Indiana lawmakers are preparing to embark on the decennial task of redistricting—an incredibly important and often overly political process of redrawing congressional and legislative districts to account for changes in the population.
Typically, redistricting takes place in the spring, after the U.S. Census Bureau completes its once-a-decade count of every person in the country. But work on the census was delayed last year, so the numbers weren’t ready when the Indiana General Assembly convened this year.
As a result, lawmakers recessed their session rather than adjourning it in April so they could reconvene this fall to approve maps.
The process will start with public hearings in eight cities around the state Aug. 6-7 and at the Statehouse on Aug. 11. Those who attend the hearings can comment on the redistricting process and make suggestions for changes, but they won’t have any proposed maps to consider or critique. That’s because lawmakers won’t actually have the data to start drawing maps until the Census Bureau releases it Aug. 16.
Legislative leaders haven’t released any additional details about the mapping process, including what opportunities—and how much time—the public might have to comment on the maps once they’re actually drawn and put into bill form to be considered for votes by the House and Senate.
That’s unfortunate. Unlike many states, Indiana has few requirements for their districts. The Indiana Constitution requires that districts be contiguous, meaning all parts of the district must be physically adjacent.
Other states require that districts be compact, keep communities of interest together and preserve political subdivisions, which essentially means legislative and congressional district lines try to follow boundaries for cities, counties, townships, etc.
We think those are excellent goals. Although they are not in state law, we urge lawmakers to incorporate those guidelines into their mapping efforts—and we think they will do so.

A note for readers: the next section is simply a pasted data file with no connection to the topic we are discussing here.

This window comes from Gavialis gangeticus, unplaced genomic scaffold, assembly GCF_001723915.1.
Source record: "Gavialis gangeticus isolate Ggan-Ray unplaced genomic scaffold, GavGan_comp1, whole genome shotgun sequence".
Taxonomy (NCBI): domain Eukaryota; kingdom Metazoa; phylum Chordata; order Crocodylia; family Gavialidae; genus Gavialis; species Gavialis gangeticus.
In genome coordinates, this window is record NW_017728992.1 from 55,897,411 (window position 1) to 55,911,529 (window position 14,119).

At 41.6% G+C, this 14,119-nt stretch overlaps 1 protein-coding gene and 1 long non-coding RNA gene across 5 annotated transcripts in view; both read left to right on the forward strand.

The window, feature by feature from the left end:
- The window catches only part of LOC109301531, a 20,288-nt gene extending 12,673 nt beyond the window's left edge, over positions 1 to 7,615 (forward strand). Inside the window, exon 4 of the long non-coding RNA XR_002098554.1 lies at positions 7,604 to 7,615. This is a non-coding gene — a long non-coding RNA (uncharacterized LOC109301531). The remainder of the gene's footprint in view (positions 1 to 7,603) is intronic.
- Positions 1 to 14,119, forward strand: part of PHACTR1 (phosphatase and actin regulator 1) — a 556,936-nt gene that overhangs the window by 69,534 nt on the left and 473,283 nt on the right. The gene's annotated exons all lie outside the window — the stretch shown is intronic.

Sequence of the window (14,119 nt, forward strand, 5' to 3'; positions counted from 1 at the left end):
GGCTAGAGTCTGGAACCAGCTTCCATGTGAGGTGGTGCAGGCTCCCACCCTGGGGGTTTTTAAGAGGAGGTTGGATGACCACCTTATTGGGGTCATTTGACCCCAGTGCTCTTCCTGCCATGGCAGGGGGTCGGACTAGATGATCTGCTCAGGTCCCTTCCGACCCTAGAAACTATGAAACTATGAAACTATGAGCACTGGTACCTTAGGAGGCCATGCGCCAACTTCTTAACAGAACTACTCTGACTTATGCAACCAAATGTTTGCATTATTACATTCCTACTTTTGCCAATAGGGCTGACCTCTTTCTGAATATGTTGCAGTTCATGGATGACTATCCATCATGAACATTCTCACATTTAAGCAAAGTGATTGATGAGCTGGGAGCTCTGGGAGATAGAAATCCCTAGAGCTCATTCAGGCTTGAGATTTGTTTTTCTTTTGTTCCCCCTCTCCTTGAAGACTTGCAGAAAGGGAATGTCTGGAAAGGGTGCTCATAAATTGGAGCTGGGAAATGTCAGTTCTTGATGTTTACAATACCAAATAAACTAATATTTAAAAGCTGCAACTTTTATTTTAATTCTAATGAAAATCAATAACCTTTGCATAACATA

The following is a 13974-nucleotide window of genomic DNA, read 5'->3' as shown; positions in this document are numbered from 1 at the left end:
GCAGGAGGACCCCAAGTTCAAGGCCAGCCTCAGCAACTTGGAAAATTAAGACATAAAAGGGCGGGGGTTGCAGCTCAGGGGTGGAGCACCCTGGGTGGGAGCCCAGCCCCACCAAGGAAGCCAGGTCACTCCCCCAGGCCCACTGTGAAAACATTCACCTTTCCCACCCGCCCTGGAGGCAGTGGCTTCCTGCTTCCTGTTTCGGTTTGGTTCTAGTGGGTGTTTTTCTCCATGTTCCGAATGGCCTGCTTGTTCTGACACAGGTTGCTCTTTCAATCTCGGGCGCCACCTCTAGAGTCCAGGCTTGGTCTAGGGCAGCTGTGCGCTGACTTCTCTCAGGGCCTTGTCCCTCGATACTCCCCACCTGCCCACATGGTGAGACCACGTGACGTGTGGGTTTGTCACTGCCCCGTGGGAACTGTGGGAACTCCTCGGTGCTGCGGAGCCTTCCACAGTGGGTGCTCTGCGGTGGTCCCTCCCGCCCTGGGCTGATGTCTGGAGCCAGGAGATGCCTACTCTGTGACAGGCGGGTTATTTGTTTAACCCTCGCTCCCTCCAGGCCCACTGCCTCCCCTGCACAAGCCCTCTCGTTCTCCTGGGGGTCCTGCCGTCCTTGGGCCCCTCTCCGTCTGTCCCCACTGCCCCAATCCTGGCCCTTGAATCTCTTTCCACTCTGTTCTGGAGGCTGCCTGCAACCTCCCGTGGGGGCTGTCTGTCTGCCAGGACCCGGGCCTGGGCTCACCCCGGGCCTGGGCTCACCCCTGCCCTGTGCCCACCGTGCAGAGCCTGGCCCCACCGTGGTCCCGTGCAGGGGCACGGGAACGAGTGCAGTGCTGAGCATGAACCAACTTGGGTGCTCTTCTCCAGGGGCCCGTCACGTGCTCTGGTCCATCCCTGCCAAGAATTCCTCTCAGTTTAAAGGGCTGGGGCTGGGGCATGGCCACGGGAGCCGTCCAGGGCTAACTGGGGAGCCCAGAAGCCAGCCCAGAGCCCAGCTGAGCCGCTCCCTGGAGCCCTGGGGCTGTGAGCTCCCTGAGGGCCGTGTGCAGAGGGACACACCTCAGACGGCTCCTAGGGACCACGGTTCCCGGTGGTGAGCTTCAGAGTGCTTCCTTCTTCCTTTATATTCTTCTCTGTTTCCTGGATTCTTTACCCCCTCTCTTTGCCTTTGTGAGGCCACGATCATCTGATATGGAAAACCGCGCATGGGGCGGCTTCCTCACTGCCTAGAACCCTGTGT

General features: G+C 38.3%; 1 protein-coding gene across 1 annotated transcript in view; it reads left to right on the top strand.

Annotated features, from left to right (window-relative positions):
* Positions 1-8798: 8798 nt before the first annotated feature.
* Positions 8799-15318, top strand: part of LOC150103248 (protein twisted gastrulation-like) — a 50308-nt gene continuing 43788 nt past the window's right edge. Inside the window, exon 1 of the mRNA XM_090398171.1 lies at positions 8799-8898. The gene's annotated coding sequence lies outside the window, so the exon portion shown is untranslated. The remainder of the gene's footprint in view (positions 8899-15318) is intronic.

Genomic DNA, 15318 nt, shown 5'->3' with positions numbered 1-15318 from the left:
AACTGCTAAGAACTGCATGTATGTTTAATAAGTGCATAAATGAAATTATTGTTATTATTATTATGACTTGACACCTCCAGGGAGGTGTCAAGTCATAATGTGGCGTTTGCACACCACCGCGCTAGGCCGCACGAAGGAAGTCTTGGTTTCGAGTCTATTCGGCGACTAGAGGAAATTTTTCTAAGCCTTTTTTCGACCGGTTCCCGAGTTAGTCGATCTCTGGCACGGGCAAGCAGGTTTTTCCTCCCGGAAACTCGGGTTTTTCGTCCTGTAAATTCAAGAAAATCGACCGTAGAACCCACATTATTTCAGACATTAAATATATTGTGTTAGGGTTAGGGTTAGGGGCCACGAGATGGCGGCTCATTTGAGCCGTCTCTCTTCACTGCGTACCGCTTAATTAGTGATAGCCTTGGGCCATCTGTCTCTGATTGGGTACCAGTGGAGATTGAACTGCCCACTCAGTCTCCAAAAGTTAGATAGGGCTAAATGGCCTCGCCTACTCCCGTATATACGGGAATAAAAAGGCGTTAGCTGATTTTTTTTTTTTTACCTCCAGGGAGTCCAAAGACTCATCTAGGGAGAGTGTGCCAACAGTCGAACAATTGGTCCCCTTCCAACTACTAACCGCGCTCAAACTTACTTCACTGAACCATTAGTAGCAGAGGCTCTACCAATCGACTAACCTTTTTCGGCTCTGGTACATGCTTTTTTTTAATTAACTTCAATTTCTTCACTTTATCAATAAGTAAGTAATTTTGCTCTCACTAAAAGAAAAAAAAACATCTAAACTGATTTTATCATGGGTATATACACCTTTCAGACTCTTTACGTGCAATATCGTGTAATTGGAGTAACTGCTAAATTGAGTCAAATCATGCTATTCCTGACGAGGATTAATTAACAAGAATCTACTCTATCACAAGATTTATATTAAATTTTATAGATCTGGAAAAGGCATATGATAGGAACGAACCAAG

Some states also require that lawmakers seek to make districts as politically competitive as possible, prohibit mapmakers from using voting information in the process and ban lawmakers from using the mapping process for political gain.
These goals are far more complicated. After all, you can’t make districts competitive if you can’t consider voting data or political information. And when communities of interest are kept together, the result is often that districts are less competitive.
But we urge majority Republicans to refrain from using redistricting to make political gains, to punish lawmakers (of either party) with whom they might not agree, or to dilute the influence of underserved people.
The key is transparency in the process. The public should have plenty of opportunity to see and comment on proposed maps. Legislative leaders should be forthright in their explanations about why lines are moving. And they should make the data that underlies inevitable shifts in the maps easy for the public to obtain and understand.
Most of all, they should keep the good of communities and constituents in mind as they draw maps that will determine who represents them. Politics should take a back seat to good government.•
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